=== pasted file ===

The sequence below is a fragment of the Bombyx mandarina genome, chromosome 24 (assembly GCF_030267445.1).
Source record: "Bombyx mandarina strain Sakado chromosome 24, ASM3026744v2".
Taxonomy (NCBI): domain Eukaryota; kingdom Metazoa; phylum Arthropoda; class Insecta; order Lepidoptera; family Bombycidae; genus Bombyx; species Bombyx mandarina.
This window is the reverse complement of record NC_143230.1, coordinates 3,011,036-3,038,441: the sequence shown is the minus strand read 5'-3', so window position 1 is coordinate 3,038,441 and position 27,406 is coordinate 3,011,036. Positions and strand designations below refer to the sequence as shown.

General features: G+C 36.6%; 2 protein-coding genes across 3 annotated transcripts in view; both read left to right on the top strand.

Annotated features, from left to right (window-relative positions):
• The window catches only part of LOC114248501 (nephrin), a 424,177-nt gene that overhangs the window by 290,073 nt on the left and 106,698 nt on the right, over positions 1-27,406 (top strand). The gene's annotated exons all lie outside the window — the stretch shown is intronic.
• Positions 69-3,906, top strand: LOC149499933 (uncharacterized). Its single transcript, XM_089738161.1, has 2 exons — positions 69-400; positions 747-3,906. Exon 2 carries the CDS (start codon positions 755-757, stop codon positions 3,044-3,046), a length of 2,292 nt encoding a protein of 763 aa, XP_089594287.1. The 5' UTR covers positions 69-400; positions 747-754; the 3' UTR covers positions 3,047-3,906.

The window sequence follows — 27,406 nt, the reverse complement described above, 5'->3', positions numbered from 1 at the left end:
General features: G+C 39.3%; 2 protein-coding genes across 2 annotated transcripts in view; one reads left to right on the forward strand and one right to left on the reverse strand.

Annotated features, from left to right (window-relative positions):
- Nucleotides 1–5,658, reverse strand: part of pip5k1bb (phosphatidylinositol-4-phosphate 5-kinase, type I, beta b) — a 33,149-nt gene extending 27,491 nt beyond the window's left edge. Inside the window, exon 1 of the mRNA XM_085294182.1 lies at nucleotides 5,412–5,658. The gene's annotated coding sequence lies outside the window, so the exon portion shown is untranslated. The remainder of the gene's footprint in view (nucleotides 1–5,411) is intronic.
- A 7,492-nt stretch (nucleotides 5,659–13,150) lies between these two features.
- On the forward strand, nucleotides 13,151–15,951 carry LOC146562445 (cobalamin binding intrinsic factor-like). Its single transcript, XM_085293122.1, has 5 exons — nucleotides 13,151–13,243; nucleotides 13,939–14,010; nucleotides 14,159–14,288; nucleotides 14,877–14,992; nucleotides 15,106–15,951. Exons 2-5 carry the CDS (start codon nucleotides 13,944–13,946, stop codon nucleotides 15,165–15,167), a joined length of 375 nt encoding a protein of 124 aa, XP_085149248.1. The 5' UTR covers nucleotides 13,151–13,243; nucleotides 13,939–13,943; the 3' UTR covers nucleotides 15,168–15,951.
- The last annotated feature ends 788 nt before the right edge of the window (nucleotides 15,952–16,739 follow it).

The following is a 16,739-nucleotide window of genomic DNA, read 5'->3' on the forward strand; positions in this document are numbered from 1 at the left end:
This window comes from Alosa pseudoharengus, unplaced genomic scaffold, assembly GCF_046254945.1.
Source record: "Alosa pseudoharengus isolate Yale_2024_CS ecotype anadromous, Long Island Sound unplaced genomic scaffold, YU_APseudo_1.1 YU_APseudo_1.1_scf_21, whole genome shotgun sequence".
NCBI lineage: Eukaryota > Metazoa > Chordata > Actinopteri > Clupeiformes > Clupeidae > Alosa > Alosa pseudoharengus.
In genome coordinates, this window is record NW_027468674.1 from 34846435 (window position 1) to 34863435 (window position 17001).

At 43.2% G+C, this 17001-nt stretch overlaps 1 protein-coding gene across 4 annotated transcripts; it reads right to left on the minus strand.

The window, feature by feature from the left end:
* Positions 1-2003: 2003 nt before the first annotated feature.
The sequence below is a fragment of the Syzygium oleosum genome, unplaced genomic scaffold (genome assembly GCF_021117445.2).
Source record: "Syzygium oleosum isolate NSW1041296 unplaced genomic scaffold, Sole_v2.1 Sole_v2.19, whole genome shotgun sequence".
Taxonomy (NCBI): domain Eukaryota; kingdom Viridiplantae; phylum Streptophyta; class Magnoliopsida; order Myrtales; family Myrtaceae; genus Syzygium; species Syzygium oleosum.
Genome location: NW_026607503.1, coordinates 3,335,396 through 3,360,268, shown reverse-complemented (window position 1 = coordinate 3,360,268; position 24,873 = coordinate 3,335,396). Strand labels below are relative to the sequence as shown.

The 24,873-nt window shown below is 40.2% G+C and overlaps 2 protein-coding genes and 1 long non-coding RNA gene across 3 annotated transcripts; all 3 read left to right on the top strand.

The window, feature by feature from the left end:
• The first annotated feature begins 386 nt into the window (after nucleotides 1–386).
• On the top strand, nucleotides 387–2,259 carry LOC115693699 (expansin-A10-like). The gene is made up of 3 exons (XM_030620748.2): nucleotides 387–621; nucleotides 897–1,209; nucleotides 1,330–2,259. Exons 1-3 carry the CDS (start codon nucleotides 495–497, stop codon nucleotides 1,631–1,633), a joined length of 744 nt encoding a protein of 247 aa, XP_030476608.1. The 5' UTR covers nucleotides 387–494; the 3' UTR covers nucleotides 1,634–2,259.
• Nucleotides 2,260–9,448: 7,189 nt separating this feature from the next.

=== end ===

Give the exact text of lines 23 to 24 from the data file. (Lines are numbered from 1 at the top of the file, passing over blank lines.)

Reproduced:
* Positions 1-2003: 2003 nt before the first annotated feature.
The sequence below is a fragment of the Syzygium oleosum genome, unplaced genomic scaffold (genome assembly GCF_021117445.2).